So without some of the keys to their success in the Championship, Norwich needed to abandon some of their principles of play and opt for a more defensive style of play. They’ve averaged just 43% possession this season, compared to 50% when they were relegated back in 2019-20. It’s normal that with a drop in quality that a drop in possession would occur, but this seemed far more intentional.

Did Farke lose courage?

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Prior to the 2021/22 Premier League campaign, Norwich sporting director Stuart Webber decided to do things rather differently. The club finished the summer transfer window as the eleventh-highest spenders in European football, attracting promising talents such as Milot Rashica and Christos Tzolis, along with Billy Gilmour and Ozan Kabak on-loan from Chelsea and Schalke 04 respectively. They also added Mathias Normann on loan from FC Rostov, hoping he’d have the legs to anchor the midfield and screen the back-line. Rashica was meant to be a Buendia replacement, despite struggling to establish himself at relegated Werder Bremen last season. Billy Gilmour meanwhile was supposed to fill the boots of Oliver Skipp, but has been completely out of his depths in fulfilling that promise.

The early-season data suggests that ‘Farkeball’ has been well and truly abandoned, certainly after the Canaries’ dismal defeat at the hands of fellow promoted side Watford. Farke had also abandoned his trusty 4-2-3-1 formation in favour of a more defensively minded 3-5-2 system against Leeds, which Marcelo Bielsa’s side still managed to exploit. Their recent 2-1 home loss to Leeds saw them register a pass completion rate of just 68% – their lowest of the season and certainly not what we’ve become accustomed to from Farke’s men. With Farke losing confidence in his own abilities and the players seemingly lacking belief too, it’s little wonder that the team was going increasingly direct. But this mentality shift only resulted in a loss of identity and a loss of quality, as Norwich lost game after game. The timing of Farke’s sacking, coming after the side’s first win of the season, was strange. But the decision from the board seemed inevitable. If Norwich and Stuart Webber are deadly serious about losing their yo-yo tag, the data proves the time is right for a change.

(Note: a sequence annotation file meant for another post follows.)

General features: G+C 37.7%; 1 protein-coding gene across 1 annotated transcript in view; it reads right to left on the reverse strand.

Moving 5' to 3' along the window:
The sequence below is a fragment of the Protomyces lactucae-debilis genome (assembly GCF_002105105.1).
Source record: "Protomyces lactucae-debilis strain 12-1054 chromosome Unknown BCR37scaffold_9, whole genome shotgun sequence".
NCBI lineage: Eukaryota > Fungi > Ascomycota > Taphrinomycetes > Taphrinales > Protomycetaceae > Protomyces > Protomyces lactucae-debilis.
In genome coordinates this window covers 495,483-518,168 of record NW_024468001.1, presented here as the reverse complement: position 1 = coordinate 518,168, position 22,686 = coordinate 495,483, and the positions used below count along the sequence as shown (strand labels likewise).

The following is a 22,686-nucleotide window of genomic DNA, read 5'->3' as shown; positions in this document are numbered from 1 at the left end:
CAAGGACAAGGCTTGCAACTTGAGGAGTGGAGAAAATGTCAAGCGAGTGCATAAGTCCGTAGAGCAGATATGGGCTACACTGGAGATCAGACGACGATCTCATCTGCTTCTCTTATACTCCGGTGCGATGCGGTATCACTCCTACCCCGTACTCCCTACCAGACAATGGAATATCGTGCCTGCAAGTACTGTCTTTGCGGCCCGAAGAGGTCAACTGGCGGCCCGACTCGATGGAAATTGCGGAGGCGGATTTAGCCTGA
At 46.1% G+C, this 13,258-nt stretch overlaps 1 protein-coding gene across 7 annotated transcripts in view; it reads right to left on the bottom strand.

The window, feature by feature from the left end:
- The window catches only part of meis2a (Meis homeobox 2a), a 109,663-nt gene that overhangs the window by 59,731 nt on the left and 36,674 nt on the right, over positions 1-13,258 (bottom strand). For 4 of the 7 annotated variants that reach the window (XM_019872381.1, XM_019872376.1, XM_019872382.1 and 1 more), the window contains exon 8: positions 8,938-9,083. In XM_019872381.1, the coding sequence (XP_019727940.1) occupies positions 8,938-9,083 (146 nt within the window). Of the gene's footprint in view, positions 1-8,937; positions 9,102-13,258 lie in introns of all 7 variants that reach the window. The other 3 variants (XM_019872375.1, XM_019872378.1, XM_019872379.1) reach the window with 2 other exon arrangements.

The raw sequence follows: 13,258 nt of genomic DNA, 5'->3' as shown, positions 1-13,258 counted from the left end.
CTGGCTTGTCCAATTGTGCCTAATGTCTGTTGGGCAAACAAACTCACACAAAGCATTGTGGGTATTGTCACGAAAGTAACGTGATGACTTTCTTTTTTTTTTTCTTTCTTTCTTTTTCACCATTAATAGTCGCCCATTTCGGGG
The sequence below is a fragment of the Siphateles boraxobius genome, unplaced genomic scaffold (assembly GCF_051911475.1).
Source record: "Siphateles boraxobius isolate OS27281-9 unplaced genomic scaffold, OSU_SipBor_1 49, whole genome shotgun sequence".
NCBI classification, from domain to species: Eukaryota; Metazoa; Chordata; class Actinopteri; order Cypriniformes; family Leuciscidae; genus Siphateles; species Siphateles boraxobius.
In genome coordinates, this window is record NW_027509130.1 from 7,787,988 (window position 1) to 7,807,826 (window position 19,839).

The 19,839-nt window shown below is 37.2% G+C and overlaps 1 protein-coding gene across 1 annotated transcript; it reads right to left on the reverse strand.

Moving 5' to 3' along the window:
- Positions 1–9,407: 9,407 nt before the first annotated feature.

So there it is! A quick analysis of Norwich’s sacking of Daniel Farke. Be sure to check out more of our analyses, and follow on social media via the links below. Thanks for reading and see you soon!